Finance has been the defining characteristic of the economy since the early 1980s. Its evolution has roots in our economy, laws, politics, and cultural ideology, and it influences everything from the nature of inequality to the innovative and productive capacity of the economy as a whole to the way we approach education and investment. Experts often describe the changes in this sector as “financialization,” but that term can be confusing and complex.
This paper by Roosevelt Fellow Mike Konczal and Director of Programs Nell Abernathy aims to establish a solid definition of financialization that can serve as the foundation for future research and advocacy. That definition includes four core elements: savings, power, wealth, and society. Put another way, financialization is the growth of the financial sector, its increased power over the real economy, the explosion in the power of wealth, and the reduction of all of society to the realm of finance.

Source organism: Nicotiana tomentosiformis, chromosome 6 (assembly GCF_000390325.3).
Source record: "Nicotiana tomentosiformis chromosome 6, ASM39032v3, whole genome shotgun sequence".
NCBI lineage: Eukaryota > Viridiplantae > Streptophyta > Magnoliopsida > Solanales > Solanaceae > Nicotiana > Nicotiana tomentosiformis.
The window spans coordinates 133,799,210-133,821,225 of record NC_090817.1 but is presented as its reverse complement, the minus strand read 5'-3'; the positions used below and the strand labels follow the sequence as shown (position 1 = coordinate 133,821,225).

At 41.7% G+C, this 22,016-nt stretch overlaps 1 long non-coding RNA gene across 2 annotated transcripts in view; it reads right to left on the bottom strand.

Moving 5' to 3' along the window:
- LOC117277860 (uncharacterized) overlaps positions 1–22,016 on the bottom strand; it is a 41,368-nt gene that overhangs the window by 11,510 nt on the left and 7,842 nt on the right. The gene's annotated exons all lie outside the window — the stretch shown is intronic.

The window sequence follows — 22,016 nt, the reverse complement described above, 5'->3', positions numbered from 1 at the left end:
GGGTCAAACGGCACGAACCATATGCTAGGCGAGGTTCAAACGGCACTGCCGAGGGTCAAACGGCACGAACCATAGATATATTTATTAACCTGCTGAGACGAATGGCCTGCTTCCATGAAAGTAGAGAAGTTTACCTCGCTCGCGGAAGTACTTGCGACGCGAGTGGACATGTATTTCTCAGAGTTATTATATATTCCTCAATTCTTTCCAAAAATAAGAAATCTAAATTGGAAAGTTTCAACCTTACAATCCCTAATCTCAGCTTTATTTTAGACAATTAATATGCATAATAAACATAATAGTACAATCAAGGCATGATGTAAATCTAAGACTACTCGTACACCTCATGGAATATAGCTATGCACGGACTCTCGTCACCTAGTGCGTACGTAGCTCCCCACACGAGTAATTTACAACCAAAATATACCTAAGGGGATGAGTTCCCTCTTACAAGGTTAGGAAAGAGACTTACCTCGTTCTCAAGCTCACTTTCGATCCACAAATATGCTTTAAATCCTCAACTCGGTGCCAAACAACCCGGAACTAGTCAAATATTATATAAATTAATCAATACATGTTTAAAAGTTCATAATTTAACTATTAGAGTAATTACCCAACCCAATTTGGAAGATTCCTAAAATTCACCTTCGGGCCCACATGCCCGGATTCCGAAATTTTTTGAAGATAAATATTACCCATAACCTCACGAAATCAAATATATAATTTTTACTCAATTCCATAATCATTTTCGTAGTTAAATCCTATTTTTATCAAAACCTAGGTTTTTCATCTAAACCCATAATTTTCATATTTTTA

Each of these four elements is essential, and together they tell a story about the way the economy has worked, and how it hasn’t, over the past 35 years. This enables us to understand the daunting challenges involved in reforming the financial sector, document the influence of finance over society and the economy as a whole, and clarify how finance has compounded inequality and insecurity while creating an economy that works for fewer people.